The previous post looked at the household balance sheet and the declining levels of household debt in particular. At the end of 2011, the household balance sheet has €179 billion of loans. This can roughly be broken down as:
One aside of the above table relates the graph of debt-to-gross disposable income for the household sector at the end of the previous post. As can be seen above about one-fifth of the debt in the household sector relates to buy-to-let mortgages. These debts are not dependent on gross disposable income to be serviced; they are dependent on rental income. These are not typical household debts; they are business or investment debts.
The buy-to-let sector will come into focus in the next few weeks with the first official release of arrears statistics from the central bank. The sector is apparently in turmoil (see slide 7). Apparently, because in Census 2006 there were 145,000 recorded as renting from private landlords while in Census 2011 the equivalent figure is that 305,000 households are now renting from private landlords. There are more thoughts in the BTL sector in this comment.
The focus here is on the largest item of household debt; owner-occupied residential mortgages. The Financial Regulator has been providing mortgage arrears statistics since the third quarter of 2009. The following table combines this with data on mortgage lending from the Irish Banking Federation.
At the start of the mortgage arrears statistics in the Q3 2009, the aggregate balance on all owner-occupied mortgages was €118.7 billion. In the 11 quarters since this balance has fallen by €6.7 billion to €112.0 billion.
This alone does not reflect capital repayments by borrowers as additional lending by new and existing borrowers will offset these repayments. The IBF dataset breaks down owner-occupied mortgage lending into four categories. Here they are with the amount of lending that has taken place since Q4 2009:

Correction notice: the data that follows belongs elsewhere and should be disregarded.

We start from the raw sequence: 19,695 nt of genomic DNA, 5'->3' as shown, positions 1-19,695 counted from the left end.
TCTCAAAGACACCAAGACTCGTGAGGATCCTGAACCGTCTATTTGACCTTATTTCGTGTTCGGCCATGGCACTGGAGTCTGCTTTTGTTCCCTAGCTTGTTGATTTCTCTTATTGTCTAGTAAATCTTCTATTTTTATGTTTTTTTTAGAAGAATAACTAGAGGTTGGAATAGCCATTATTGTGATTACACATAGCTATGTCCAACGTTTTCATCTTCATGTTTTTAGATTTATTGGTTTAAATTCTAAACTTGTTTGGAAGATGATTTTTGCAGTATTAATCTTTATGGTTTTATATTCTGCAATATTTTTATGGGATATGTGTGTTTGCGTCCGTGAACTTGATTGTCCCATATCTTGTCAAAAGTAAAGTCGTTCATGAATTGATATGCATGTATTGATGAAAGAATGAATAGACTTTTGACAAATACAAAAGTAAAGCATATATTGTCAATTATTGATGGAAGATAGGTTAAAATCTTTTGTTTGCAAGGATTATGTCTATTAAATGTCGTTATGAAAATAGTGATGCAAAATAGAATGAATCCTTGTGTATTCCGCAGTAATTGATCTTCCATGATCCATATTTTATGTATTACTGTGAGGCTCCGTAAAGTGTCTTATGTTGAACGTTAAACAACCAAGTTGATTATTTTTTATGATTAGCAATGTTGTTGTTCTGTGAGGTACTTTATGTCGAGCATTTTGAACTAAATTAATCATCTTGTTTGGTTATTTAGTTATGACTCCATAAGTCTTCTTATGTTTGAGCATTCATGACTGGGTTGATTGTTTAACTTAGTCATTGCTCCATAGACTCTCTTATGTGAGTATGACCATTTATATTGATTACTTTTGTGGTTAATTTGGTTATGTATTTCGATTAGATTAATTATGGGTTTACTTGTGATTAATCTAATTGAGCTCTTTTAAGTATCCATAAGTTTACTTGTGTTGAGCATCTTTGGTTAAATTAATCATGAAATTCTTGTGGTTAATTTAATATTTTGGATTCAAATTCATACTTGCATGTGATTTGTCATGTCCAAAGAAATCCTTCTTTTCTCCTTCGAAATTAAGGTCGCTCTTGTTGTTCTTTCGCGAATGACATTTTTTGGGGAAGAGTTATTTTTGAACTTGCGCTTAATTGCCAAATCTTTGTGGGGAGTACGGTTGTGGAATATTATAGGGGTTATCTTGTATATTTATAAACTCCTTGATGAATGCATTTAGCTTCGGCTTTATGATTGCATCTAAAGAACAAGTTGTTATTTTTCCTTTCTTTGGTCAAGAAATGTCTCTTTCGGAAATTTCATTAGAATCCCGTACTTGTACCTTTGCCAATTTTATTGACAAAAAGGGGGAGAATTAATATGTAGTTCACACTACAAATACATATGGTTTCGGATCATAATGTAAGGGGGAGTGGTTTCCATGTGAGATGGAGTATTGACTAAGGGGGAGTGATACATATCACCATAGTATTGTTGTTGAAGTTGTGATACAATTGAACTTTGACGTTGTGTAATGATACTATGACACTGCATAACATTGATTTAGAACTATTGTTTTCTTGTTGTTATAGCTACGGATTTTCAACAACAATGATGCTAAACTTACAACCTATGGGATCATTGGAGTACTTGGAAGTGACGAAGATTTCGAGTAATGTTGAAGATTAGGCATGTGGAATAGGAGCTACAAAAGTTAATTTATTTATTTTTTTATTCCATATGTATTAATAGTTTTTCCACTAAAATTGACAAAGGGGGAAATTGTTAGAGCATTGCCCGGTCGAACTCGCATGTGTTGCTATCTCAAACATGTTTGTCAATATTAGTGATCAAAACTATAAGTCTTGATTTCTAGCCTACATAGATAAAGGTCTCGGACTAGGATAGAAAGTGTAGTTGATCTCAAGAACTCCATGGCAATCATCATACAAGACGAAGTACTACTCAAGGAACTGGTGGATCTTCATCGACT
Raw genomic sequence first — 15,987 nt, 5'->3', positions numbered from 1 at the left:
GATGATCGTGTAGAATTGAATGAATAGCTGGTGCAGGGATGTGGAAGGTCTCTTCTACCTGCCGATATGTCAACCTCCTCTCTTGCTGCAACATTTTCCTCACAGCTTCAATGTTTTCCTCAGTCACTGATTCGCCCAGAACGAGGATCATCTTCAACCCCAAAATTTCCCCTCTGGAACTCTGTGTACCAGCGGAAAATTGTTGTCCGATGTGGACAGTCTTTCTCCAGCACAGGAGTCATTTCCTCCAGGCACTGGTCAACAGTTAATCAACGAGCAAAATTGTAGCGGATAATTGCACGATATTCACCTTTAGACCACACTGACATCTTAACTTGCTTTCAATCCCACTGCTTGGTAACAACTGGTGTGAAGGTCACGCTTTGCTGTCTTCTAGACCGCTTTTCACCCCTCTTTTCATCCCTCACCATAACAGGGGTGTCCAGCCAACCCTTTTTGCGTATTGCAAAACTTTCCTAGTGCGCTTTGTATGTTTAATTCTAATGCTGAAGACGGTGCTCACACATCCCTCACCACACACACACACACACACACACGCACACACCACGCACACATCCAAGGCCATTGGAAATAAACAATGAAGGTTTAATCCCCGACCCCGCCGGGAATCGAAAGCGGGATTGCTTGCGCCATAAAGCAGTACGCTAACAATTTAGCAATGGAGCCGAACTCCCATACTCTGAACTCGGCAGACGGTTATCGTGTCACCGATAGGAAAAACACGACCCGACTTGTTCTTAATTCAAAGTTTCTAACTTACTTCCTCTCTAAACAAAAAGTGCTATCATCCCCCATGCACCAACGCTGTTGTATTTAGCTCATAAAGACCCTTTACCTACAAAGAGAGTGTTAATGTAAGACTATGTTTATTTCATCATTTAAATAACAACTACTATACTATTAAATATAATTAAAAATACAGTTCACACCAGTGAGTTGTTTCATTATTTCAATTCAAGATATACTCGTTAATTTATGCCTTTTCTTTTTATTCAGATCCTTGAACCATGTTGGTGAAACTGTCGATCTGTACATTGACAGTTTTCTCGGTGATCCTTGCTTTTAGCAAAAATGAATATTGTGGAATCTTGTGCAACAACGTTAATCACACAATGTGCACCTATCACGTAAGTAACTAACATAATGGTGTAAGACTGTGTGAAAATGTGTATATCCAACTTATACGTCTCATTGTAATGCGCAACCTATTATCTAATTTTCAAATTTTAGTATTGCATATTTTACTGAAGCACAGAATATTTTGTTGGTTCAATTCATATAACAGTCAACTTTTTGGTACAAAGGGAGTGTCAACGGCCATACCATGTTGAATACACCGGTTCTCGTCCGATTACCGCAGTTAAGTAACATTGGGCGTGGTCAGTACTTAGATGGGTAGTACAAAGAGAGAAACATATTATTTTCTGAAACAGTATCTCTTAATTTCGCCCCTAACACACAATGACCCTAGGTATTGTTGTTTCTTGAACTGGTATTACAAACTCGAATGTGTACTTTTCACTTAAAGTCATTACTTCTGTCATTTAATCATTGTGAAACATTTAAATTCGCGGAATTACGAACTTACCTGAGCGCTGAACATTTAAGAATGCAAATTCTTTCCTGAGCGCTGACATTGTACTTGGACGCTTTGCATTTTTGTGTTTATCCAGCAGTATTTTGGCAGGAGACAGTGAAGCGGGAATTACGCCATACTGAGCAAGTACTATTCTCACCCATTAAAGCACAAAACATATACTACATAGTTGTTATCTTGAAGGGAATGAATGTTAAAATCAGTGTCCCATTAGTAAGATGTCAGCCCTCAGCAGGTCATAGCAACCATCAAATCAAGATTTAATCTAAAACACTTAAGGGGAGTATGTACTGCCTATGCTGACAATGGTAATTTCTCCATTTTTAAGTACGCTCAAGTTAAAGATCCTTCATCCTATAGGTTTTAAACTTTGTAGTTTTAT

- First-time buyers: €4.3 billion
- Mortgage top-ups: €0.9 billion
- Mover-purchasers: €3.4 billion
- Remortgages: €0.9 billion
The first two are unambiguously new lending and are summed in the column labelled ‘New’ lending in the table. Payments by existing borrowers must exceed these new drawdowns to reduce the overall balance outstanding.
The latter two are less clear cut. It is impossible to tell if mover-purchasers lead to an increase in mortgage debt. This depends on whether they sell they existing home and on whether the new loan is greater than than the original loan. Remortgages won’t reduce the amount of debt but it is impossible to tell if they increase it. These are summed in the column labelled ‘Other’ lending and to be conservative it is assumed that they add nothing to new lending.
The Capital Repayments column is thus made up of the reduction in the overall outstanding balance and new lending to first-time buyers and top-ups. With no allowance made for mover-purchasers or remortgages this is likely to be lower limit of actual repayments.
In this case there has been nearly €12 billion of capital reducing payments made in less than three years, an average rate of almost €1.1 billion per quarter.
At the start of the arrears statistics in Q3 2009, the total amount of arrears that had accumulated at that time was €354 million. Since then it has risen to €1,439 million, an increase of €1,084 million.
The €1.1 billion rise in arrears in the 11 quarters since Q3 2009 is equivalent to the average amount of capital repayments that takes place in one quarter. Also, the arrears figure includes arrears on capital and interest repayments on the mortgage. Using the retail interest rates data from the Central Bank we can roughly gauge the interest component on mortgage repayments:
We can see that since September 2009 households have made repayments of around €21 billion on their home mortgages. This is 20 times greater than the arrears that have accumulated over the same period.
This is not to dismiss the severe distress that thousands of households are suffering as a result of excessive mortgage debt. There are huge difficulties and addressing these has to be a priority. But there are many more households meeting their mortgage commitments.Tweet